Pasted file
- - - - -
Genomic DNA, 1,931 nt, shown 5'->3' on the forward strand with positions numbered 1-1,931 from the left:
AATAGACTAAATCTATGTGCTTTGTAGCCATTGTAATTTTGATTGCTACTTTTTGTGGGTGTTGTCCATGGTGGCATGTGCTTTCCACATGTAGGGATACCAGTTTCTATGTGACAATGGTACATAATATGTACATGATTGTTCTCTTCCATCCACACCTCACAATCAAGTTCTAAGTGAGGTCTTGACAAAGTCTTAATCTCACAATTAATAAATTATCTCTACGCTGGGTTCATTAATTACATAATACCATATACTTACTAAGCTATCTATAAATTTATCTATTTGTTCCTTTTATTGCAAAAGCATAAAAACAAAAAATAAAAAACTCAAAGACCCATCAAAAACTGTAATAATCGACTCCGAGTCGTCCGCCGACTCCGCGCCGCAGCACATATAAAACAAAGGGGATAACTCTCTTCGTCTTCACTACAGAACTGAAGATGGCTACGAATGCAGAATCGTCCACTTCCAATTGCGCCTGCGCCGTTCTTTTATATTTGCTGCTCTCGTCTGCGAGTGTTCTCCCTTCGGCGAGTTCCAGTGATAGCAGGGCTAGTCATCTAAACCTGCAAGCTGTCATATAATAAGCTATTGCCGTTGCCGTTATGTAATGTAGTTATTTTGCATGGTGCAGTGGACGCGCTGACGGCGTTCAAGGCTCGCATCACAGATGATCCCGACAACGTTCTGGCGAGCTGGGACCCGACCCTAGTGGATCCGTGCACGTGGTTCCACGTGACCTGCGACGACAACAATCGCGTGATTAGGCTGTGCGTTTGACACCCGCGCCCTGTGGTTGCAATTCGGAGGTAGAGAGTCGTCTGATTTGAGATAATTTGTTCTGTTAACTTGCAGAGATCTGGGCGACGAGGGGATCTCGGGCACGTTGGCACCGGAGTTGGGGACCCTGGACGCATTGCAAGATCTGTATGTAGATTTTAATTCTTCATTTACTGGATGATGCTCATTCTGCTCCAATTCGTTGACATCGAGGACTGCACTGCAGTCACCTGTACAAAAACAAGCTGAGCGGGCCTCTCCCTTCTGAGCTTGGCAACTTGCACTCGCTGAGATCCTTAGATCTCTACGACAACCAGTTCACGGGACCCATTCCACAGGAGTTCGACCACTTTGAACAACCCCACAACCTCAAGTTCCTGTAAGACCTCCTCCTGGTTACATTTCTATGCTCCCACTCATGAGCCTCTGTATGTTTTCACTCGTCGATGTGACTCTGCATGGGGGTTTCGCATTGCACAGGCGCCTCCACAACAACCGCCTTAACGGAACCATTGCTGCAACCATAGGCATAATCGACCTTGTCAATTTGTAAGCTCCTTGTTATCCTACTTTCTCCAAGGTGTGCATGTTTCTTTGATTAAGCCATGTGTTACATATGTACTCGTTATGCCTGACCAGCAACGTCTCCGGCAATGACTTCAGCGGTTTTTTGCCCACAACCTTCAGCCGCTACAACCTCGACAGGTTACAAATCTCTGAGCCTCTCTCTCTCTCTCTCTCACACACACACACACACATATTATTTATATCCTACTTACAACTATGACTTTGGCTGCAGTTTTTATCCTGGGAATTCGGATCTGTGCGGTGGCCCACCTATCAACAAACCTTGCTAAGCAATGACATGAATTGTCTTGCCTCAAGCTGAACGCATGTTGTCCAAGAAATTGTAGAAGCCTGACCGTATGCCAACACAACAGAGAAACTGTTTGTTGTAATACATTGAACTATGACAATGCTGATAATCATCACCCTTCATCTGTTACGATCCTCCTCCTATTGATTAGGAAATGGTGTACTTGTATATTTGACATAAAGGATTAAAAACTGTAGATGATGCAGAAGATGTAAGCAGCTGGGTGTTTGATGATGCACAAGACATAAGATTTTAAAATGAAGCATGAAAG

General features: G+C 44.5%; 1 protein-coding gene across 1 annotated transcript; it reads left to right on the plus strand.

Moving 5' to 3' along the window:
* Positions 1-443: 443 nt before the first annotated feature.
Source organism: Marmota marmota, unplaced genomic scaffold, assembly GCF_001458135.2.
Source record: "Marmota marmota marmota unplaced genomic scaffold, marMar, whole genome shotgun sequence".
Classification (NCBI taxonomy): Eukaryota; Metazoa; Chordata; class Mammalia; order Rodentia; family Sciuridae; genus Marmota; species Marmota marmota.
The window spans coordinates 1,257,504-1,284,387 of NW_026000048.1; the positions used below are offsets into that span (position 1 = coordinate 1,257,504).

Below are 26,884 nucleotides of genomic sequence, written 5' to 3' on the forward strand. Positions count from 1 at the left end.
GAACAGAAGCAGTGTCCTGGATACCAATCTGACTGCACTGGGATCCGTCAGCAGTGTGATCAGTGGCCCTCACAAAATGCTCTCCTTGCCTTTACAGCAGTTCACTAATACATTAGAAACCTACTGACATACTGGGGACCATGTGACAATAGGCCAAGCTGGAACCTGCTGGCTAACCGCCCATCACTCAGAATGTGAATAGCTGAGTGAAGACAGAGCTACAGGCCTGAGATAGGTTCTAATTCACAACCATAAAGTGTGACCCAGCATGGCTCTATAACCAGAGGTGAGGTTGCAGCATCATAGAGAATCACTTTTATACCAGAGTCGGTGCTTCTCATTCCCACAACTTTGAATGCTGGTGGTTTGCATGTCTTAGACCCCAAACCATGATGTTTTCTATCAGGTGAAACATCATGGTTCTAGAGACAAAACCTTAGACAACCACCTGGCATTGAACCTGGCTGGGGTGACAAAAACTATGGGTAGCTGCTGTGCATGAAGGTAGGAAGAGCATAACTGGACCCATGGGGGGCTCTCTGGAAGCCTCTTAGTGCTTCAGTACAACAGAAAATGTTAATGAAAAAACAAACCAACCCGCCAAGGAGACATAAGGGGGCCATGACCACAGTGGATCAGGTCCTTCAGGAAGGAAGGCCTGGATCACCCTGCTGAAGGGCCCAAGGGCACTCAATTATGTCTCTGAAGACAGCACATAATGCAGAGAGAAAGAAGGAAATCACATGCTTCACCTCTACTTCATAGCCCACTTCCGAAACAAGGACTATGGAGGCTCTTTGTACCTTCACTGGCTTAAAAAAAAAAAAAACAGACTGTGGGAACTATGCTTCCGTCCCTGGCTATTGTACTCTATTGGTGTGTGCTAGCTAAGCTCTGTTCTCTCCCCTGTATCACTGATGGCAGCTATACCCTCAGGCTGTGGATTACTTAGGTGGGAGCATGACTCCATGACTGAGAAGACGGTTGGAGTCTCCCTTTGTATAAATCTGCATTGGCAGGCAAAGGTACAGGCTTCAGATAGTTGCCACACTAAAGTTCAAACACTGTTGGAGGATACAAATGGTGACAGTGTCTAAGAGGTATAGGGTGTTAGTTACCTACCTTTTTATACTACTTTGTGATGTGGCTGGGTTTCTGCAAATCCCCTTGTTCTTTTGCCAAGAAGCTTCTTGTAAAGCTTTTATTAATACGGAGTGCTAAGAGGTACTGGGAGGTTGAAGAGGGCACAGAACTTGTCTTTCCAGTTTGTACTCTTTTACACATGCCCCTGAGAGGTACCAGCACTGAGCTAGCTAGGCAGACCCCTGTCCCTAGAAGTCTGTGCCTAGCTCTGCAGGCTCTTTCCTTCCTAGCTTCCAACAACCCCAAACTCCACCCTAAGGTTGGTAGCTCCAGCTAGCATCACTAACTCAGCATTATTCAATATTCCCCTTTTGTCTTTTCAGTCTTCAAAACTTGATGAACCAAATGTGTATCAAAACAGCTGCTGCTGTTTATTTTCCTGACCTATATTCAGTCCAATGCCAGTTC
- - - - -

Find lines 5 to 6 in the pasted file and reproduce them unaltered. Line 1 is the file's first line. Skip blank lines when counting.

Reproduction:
* Positions 1-443: 443 nt before the first annotated feature.
Source organism: Marmota marmota, unplaced genomic scaffold, assembly GCF_001458135.2.